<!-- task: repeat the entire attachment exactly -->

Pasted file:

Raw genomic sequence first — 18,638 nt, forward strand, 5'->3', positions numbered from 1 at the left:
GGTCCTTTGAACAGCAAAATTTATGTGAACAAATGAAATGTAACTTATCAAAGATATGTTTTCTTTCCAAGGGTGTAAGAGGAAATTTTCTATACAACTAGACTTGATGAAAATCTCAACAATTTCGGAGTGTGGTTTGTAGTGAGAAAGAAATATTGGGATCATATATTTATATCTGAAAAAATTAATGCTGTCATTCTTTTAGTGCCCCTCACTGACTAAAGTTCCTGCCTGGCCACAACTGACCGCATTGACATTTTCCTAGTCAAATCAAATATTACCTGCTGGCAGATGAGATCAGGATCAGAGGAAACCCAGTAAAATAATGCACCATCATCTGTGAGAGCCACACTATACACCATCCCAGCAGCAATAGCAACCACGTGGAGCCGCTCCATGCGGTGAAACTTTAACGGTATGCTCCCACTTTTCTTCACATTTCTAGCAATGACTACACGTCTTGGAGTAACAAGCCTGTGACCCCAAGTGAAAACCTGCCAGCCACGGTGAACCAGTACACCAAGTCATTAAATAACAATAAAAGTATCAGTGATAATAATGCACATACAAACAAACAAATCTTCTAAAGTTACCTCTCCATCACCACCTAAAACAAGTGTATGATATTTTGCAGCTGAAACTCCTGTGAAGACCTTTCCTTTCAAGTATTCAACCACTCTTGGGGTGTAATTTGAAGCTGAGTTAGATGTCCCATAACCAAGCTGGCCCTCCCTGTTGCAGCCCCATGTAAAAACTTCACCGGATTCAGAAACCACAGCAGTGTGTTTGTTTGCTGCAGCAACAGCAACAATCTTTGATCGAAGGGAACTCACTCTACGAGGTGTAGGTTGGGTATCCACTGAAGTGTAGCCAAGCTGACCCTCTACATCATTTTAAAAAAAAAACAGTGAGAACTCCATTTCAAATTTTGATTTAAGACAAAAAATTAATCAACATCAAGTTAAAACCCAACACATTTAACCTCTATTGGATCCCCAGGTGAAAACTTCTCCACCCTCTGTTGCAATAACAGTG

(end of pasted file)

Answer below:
Raw genomic sequence first — 18,638 nt, forward strand, 5'->3', positions numbered from 1 at the left:
GGTCCTTTGAACAGCAAAATTTATGTGAACAAATGAAATGTAACTTATCAAAGATATGTTTTCTTTCCAAGGGTGTAAGAGGAAATTTTCTATACAACTAGACTTGATGAAAATCTCAACAATTTCGGAGTGTGGTTTGTAGTGAGAAAGAAATATTGGGATCATATATTTATATCTGAAAAAATTAATGCTGTCATTCTTTTAGTGCCCCTCACTGACTAAAGTTCCTGCCTGGCCACAACTGACCGCATTGACATTTTCCTAGTCAAATCAAATATTACCTGCTGGCAGATGAGATCAGGATCAGAGGAAACCCAGTAAAATAATGCACCATCATCTGTGAGAGCCACACTATACACCATCCCAGCAGCAATAGCAACCACGTGGAGCCGCTCCATGCGGTGAAACTTTAACGGTATGCTCCCACTTTTCTTCACATTTCTAGCAATGACTACACGTCTTGGAGTAACAAGCCTGTGACCCCAAGTGAAAACCTGCCAGCCACGGTGAACCAGTACACCAAGTCATTAAATAACAATAAAAGTATCAGTGATAATAATGCACATACAAACAAACAAATCTTCTAAAGTTACCTCTCCATCACCACCTAAAACAAGTGTATGATATTTTGCAGCTGAAACTCCTGTGAAGACCTTTCCTTTCAAGTATTCAACCACTCTTGGGGTGTAATTTGAAGCTGAGTTAGATGTCCCATAACCAAGCTGGCCCTCCCTGTTGCAGCCCCATGTAAAAACTTCACCGGATTCAGAAACCACAGCAGTGTGTTTGTTTGCTGCAGCAACAGCAACAATCTTTGATCGAAGGGAACTCACTCTACGAGGTGTAGGTTGGGTATCCACTGAAGTGTAGCCAAGCTGACCCTCTACATCATTTTAAAAAAAAAACAGTGAGAACTCCATTTCAAATTTTGATTTAAGACAAAAAATTAATCAACATCAAGTTAAAACCCAACACATTTAACCTCTATTGGATCCCCAGGTGAAAACTTCTCCACCCTCTGTTGCAATAACAGTG